Intervention: An overall framework for content literacy skills and strategies will be used to guide the subject-specific lessons that will incorporate the unique disciplinary thinking and communication processes of each major subject. Disciplinary areas include literature, science, history, and mathematics. The overarching lesson framework includes text recognition (print signals and formats, disciplinary organization of presentations), key vocabulary (new word families and precise meanings of familiar words for content units), comprehension strategies (before, during and after reading in the context of each discipline), and motivational support (links to background knowledge and high-interest low-frustration assignments). Teachers will be supported for the implementation of weekly content literacy lessons by either traditional workshops and departmental meetings or more extensive teacher teams and expert coaching.
Research Design and Methods: The weekly 30-minute content literacy lessons for each major academic subject will be developed by a Johns Hopkins University team of four content specialists in each of the core subjects and two specialists in adolescent literacy instruction for struggling readers. Feedback for lesson improvements will be obtained in two pilot-test high schools from teacher critiques of each lesson, classroom observations of lessons in each subject, and focus group interviews and surveys from teachers and students. A pilot test of the revised lessons for struggling readers will occur in authentic settings of three sets of four matched high schools.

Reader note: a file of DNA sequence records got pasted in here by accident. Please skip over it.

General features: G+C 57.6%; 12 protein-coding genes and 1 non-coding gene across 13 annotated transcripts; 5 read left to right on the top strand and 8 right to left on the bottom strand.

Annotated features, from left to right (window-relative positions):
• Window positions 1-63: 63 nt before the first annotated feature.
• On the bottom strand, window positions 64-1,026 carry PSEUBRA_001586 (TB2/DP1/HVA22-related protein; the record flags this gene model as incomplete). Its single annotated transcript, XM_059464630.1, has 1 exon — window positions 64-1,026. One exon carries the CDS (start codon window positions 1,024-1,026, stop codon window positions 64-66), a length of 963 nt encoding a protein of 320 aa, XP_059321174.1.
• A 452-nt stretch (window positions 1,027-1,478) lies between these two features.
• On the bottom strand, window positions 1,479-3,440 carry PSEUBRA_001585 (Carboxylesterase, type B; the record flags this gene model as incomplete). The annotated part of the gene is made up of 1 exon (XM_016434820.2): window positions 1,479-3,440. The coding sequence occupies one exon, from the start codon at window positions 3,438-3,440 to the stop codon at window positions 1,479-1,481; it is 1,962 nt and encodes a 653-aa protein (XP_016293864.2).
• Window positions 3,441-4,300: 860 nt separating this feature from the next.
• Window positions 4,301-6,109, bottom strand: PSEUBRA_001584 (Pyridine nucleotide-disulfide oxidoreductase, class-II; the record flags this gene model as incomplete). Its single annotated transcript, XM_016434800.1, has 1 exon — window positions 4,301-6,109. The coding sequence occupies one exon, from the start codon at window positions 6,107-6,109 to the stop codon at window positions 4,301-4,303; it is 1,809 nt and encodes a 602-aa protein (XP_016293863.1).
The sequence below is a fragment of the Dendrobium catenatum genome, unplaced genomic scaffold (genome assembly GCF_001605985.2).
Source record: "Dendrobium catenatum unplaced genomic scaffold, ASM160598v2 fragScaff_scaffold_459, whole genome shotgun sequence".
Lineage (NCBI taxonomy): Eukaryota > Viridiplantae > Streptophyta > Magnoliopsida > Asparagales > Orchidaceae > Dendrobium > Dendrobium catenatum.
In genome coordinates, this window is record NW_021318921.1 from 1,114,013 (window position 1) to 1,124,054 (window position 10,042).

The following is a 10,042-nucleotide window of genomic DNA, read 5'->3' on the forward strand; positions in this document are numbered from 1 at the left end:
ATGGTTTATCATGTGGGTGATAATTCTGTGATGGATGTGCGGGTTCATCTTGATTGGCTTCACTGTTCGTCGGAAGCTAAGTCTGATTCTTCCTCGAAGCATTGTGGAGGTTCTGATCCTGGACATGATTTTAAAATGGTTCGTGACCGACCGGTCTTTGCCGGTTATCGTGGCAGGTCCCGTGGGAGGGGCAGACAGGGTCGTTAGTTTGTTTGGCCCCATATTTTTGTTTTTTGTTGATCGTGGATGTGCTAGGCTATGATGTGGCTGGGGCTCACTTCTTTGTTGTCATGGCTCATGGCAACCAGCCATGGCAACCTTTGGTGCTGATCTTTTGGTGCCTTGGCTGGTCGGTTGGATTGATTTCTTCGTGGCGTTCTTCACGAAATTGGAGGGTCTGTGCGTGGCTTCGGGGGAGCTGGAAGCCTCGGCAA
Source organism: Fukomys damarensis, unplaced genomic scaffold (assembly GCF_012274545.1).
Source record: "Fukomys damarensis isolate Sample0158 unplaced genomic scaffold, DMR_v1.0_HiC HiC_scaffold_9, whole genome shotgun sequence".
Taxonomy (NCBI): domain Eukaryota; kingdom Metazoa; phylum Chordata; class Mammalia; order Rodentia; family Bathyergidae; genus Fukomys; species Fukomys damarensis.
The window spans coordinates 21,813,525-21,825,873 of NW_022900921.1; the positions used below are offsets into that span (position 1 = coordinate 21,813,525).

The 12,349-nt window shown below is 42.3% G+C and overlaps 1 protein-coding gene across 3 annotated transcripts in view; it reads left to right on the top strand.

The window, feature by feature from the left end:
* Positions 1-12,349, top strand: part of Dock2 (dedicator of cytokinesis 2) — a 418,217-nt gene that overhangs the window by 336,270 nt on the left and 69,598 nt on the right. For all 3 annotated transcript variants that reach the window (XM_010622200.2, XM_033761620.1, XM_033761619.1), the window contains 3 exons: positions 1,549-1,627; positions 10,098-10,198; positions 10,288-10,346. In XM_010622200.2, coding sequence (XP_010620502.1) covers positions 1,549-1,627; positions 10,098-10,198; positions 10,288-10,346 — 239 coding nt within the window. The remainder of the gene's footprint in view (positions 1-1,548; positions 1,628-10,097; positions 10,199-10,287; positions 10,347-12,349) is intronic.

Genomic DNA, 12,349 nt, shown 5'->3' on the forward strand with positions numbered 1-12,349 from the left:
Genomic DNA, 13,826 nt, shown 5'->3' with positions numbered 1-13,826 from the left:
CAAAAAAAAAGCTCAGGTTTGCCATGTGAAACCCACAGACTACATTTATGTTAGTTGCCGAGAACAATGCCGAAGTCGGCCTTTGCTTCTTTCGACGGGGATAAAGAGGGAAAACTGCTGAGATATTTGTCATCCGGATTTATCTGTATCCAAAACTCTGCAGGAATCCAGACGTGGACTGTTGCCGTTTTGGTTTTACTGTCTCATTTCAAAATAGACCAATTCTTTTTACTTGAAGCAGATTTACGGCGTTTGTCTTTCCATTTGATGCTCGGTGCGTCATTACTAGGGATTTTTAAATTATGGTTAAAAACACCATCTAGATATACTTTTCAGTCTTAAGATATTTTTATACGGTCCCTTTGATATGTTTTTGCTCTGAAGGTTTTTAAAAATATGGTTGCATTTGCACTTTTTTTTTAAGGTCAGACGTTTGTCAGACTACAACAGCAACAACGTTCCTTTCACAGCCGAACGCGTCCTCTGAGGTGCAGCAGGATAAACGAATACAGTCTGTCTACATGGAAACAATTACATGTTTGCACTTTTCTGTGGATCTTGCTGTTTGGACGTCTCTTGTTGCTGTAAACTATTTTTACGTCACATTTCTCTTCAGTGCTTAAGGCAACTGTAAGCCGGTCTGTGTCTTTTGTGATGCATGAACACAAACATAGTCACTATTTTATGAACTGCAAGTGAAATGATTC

Control Condition: The control condition will cover the same material but using typical instruction as opposed to the lessons generated during the development phase.
Key Measures: The key evaluation measures during the development phase will include quality of lesson implementations, records of increased instructional use of textbooks in each subject for instruction and homework, student learning results from well-established general reading tests, and new measures of content reading success and motivation in each subject. During the pilot study, the team will use general tests of reading comprehension; specialized reading tests for high school mathematics, science, history, and literature developed for this project; the Gates-MacGinitie Reading Test; an adaptation of the CARS assessments (Comprehensive Assessment of Reading Strategies published by Curriculum Associates); and the Motivation for Reading in the Content Areas (MRCA) assessment, to evaluate student outcomes.
Data Analytic Strategy: The initial analyses of the newly developed literacy instruction and teachers' team participation will include statistical comparisons looking at group differences on survey or observation measures of teacher classroom practices in each major subject. They will also check the reliability and validity of the three measures of teacher classroom practices (teacher and student surveys and classroom observations) which are intended to capture four instructional practice traits (text recognition, vocabulary, comprehension strategies before or after reading and comprehension strategies during reading). To analyze the potential impact of the intervention, they will use a two-level hierarchical model.
** This project was submitted to and funded under Interventions for Struggling Adolescent and Adult Readers and Writers in FY 2009.